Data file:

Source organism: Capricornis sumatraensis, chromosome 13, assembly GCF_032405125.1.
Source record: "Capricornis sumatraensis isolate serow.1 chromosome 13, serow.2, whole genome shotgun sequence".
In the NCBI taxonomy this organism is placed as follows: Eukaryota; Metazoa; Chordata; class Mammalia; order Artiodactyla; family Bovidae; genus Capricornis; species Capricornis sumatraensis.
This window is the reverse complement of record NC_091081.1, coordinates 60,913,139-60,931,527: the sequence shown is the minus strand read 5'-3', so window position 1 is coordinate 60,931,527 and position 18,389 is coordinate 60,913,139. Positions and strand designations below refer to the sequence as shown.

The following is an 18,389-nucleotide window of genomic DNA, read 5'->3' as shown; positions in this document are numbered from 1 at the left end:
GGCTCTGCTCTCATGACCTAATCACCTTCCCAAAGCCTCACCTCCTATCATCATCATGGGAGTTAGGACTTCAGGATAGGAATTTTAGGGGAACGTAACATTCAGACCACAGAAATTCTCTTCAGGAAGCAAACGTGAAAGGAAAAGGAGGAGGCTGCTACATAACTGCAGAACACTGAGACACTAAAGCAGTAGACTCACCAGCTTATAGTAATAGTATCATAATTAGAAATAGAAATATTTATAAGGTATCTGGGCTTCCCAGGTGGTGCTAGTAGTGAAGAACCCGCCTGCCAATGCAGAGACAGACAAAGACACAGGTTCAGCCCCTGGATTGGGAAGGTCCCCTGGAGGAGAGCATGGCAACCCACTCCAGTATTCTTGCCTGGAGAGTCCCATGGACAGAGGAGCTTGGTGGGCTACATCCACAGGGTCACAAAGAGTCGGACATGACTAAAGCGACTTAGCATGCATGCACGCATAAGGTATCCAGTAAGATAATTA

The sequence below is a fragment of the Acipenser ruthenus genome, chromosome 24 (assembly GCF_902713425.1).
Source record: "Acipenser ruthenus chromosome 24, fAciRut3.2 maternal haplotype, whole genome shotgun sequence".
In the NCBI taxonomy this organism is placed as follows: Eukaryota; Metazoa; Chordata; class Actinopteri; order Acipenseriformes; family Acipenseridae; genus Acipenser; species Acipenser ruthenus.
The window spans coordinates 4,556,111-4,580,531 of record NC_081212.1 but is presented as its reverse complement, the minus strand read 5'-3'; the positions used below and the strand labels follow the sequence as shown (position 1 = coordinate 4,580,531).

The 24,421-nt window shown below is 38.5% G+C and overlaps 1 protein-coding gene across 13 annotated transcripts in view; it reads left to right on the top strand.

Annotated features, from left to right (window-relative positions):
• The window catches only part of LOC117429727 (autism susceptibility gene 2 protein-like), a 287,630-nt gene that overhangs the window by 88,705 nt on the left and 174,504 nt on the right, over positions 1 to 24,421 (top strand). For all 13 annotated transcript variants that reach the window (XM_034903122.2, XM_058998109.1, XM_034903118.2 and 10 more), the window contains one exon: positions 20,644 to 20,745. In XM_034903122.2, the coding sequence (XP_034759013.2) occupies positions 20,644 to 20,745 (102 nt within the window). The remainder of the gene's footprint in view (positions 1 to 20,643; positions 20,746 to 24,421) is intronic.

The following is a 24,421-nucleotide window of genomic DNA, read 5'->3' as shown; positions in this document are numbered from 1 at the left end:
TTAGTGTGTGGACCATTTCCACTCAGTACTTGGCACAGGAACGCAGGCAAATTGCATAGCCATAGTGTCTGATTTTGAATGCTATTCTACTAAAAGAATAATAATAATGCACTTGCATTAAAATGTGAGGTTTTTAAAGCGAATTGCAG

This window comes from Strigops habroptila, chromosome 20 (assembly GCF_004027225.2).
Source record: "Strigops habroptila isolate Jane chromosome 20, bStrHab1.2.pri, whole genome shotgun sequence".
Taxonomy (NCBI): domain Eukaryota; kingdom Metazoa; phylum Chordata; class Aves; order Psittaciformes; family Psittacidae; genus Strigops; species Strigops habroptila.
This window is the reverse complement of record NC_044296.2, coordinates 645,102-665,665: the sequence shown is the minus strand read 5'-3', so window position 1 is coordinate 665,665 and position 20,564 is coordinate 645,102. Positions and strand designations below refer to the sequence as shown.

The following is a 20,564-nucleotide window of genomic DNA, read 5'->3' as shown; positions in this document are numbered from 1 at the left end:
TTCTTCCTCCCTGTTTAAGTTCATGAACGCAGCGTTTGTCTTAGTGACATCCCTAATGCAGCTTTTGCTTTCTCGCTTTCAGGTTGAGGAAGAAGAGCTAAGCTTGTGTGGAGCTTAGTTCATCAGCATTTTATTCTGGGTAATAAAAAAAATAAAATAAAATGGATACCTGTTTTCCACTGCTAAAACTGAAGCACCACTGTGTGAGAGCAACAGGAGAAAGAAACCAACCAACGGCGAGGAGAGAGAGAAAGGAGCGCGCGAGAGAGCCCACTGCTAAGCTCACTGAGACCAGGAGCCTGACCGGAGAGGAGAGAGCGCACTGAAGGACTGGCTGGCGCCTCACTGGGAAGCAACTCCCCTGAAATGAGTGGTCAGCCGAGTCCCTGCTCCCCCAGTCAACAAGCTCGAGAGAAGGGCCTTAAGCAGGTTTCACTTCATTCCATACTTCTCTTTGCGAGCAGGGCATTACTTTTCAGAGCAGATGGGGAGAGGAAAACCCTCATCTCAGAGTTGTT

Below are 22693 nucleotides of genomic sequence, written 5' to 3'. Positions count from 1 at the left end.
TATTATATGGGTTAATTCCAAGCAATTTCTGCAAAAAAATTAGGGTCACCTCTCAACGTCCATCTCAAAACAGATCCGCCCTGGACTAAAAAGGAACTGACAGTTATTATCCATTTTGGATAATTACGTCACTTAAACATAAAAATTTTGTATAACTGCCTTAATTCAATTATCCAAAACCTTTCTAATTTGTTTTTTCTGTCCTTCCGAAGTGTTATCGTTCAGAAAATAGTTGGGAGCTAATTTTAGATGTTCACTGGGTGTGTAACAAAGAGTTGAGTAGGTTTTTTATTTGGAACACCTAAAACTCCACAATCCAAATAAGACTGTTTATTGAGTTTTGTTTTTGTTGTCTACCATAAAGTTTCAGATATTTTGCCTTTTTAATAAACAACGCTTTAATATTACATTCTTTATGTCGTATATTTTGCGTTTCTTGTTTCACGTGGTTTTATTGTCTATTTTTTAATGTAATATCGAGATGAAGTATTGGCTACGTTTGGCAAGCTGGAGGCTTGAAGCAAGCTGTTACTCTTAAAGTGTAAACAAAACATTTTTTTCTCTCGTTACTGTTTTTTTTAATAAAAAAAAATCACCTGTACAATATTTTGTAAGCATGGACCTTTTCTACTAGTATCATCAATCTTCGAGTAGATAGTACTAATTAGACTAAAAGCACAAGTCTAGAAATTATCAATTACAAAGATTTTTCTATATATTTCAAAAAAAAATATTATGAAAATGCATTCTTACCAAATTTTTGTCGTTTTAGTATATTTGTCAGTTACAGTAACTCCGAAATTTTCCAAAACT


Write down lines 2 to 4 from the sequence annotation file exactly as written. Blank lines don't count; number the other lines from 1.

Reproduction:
Source record: "Capricornis sumatraensis isolate serow.1 chromosome 13, serow.2, whole genome shotgun sequence".
In the NCBI taxonomy this organism is placed as follows: Eukaryota; Metazoa; Chordata; class Mammalia; order Artiodactyla; family Bovidae; genus Capricornis; species Capricornis sumatraensis.
This window is the reverse complement of record NC_091081.1, coordinates 60,913,139-60,931,527: the sequence shown is the minus strand read 5'-3', so window position 1 is coordinate 60,931,527 and position 18,389 is coordinate 60,913,139. Positions and strand designations below refer to the sequence as shown.